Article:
NDAA Offers Possible Relief for Relocating Feds

A provision within the Senate version of the FY2020 National Defense Authorization Act (NDAA) would rectify a glitch in the Tax Cuts and Jobs Act which placed additional tax burdens on relocating federal employees. The legislation passed the Senate but now must be compared with the House legislation in order to produce one bill to become law.

The NDAA is often seen as a ‘must-pass’ bill and therefore acts as a vehicle for relatively uncontroversial legislation which has languished in Congress. One such piece of legislation is the Relocation Expense Parity Act. This act would ensure all federal employees who qualify for reimbursement for moving expenses also have the taxes owed as a result of that relocation reimbursed as well.

Last year, Senators Warner and Kaine wrote a letter to the General Services Administration (GSA) requesting clarity on the reimbursement system. While the clarity offered by GSA did alleviate the tax burden for about 95 percent of federal employees, the remaining 5 percent were still subjected to these expenses. As a result, Senator Warner introduced the Relocation Expense Parity Act to remove the burden entirely.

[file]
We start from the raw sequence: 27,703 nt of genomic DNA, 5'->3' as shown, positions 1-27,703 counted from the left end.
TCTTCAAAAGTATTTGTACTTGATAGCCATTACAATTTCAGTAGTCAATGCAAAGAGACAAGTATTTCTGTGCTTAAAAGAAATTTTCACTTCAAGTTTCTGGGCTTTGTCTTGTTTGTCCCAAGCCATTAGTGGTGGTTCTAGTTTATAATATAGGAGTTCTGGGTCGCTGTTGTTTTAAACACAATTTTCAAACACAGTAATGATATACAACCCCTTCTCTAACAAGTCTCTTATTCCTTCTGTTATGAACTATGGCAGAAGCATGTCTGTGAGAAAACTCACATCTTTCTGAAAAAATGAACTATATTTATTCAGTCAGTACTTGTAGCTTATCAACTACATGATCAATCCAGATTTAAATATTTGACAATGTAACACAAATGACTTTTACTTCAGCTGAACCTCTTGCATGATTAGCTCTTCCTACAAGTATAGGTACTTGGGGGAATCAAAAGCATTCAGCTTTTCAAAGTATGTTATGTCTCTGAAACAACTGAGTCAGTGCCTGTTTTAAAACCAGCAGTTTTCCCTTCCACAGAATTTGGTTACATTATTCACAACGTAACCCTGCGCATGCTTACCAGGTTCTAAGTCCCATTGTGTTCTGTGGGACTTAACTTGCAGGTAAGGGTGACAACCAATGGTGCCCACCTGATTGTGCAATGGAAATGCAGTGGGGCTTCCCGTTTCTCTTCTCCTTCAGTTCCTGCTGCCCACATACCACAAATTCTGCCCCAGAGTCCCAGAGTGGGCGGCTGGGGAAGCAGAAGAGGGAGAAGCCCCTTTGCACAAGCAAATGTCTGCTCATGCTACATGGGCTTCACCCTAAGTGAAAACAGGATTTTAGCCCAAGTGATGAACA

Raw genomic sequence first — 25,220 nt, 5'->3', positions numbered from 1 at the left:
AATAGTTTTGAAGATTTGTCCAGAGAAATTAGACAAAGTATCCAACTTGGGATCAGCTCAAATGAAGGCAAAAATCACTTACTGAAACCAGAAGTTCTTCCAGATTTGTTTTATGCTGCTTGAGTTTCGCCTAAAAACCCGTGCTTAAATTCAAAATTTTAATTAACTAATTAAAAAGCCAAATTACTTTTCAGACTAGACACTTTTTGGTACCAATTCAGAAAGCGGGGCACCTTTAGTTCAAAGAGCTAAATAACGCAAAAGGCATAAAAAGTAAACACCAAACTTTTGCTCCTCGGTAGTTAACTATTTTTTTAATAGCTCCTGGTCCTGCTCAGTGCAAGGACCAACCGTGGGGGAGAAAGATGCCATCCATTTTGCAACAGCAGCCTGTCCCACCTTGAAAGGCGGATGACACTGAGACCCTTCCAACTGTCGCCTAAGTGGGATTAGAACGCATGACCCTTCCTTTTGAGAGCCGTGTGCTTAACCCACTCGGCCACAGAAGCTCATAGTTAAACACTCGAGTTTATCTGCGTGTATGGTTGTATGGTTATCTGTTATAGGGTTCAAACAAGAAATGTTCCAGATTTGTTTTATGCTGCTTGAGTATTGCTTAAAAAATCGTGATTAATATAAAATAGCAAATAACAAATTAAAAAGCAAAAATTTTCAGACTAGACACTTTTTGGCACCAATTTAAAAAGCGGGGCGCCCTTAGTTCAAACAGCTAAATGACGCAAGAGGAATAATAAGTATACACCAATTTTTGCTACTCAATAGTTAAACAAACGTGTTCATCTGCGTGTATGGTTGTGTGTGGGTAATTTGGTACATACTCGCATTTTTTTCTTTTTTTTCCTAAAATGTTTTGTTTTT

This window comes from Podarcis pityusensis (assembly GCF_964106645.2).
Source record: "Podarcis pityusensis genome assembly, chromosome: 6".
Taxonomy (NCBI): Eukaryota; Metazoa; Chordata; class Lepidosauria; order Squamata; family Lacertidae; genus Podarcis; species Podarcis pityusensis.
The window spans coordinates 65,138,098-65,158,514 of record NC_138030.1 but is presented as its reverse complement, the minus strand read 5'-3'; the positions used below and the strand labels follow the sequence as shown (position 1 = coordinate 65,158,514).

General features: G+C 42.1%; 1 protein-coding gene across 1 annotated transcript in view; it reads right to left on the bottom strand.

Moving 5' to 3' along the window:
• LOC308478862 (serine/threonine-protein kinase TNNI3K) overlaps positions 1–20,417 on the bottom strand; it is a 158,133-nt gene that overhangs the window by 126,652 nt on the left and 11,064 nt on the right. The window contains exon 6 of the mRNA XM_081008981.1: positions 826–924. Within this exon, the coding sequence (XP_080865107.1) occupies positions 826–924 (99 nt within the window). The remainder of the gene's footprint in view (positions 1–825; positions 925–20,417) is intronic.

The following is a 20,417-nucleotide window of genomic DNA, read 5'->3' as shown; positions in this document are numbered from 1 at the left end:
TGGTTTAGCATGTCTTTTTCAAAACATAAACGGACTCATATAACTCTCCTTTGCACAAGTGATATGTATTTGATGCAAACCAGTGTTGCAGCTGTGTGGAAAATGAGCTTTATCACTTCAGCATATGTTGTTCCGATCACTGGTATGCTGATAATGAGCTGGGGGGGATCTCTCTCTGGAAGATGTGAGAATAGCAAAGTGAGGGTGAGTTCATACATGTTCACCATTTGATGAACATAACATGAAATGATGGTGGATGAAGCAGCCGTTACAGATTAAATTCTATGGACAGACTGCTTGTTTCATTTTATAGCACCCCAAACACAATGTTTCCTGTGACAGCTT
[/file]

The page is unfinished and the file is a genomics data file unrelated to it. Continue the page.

The legislation, S. 841, garnered six bipartisan cosponsors but never moved through the upper chamber.

The Senate version of the FY 2020 NDAA included the measure as amendment to the legislation in Section 1105.

Nathan Catura, National President of the Federal Law Enforcement Officers Association, noted when the bill was first introduced in the Senate, “Federal agents and law enforcement officers are subject to mobility agreements and frequently relocate to new duty stations throughout their career to protect and serve the American public. Such moves are stressful and costly enough for federal agents and their families – they do not need the additional burden of significant tax bills because they were required to relocate for their job. Agencies are also facing challenges hiring and deploying law enforcement officers, especially to border areas, and those barriers would be lowered with passage of this legislation.”

While the Senate NDAA passed on an 86-8 vote, the House has produced a competing version of the legislation. The House bill passed that chamber on a 220-197 vote.

Both chambers will now bring their bills to conference where they will work out inconsistencies and pass a bill which will land on the president’s desk.

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